China-Based Hacking of 760 Companies Reflects an Undeclared Cyber Cold War

Dec 14, 2011

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"They are stealing everything that isn't bolted down, and it's getting exponentially worse," said Representative Mike Rogers, a Michigan Republican who is chairman of the Permanent Select Committee on Intelligence.

An informal working group of private-sector cybersecurity experts and government investigators identified the victims by tracing information sent from hacked company networks to spy group-operated command-and-control servers, according to a person familiar with the process. In some cases, the targets aren't aware they were hacked.

John Alexandersen, a spokesman for the Lundtofte, Denmark-based Thrane & Thrane, said although he couldn't "rule out" that hackers breached their networks, no confidential data was taken.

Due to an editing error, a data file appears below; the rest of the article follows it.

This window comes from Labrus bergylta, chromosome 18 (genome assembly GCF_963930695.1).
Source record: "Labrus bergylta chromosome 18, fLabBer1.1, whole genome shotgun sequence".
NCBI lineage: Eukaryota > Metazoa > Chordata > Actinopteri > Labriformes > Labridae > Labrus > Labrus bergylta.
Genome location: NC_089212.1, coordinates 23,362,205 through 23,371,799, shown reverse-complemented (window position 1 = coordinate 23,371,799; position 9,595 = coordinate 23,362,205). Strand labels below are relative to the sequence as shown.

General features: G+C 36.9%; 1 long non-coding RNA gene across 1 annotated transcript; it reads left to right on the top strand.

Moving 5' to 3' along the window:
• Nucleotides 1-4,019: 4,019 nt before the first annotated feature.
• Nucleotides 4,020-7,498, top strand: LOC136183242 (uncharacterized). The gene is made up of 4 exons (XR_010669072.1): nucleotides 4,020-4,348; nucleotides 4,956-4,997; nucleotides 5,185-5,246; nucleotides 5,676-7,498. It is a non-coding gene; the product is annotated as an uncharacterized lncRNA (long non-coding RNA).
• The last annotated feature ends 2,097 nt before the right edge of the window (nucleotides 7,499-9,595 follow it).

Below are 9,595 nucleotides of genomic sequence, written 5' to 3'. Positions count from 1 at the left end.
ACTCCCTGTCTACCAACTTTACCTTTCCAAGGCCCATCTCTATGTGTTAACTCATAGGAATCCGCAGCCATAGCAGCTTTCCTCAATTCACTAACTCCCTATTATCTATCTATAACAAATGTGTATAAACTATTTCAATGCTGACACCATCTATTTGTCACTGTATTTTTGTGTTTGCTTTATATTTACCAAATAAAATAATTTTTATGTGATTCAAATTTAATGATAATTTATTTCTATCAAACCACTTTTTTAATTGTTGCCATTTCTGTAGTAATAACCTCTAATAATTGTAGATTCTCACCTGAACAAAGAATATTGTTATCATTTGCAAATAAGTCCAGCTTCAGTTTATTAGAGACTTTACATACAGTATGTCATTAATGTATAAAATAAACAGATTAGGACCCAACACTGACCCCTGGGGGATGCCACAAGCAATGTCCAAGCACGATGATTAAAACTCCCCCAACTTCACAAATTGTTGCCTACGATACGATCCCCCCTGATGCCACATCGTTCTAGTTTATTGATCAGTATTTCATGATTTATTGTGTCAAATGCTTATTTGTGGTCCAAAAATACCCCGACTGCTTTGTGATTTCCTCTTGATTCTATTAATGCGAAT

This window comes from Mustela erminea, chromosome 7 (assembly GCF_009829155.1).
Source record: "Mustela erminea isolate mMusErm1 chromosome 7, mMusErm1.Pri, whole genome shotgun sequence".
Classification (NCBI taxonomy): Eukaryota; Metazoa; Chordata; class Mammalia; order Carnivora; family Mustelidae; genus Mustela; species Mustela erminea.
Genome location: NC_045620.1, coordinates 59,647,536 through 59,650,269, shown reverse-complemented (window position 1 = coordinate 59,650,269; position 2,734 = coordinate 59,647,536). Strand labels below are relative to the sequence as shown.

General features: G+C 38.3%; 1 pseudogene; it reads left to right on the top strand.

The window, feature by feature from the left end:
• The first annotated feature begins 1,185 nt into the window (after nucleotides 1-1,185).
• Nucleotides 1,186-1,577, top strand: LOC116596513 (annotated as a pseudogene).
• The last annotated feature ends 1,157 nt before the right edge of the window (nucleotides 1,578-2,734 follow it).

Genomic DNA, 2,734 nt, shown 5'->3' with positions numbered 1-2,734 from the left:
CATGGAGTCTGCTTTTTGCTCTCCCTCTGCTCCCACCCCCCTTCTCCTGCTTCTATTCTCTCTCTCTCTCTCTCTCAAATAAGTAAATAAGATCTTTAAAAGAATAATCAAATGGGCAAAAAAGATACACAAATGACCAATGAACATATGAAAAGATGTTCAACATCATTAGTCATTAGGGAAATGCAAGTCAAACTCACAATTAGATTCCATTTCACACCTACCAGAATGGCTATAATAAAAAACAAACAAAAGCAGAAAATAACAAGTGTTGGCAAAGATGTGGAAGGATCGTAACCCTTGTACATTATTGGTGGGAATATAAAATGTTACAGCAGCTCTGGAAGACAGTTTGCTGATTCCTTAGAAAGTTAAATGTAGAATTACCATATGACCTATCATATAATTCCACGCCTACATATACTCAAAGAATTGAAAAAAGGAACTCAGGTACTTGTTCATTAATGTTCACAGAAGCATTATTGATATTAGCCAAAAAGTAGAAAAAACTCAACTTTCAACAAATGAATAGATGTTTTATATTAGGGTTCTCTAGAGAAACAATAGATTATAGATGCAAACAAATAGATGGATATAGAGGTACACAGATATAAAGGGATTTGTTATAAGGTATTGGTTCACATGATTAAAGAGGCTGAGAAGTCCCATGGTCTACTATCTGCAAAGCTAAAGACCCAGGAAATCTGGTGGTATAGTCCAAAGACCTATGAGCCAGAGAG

Erik Fallis, a spokesman for the California State University Network, said that following an investigation, "no evidence was found to suggest that this event compromised CSU assets."

This is the pattern you see over and over. At some point someone detects a breach. Investigators follow the data to a remote server somewhere. Upon investigation of that server they find lots of evidence of other sites being penetrated. When investigators contact those sites, they claim they have no evidence of anything being taken.

Of course they don't have evidence because they don't have the ability to even know when their stuff is stolen. They need to turn on their audit trails in order to have some chance of having some visibility into what is actually happening on their computers.

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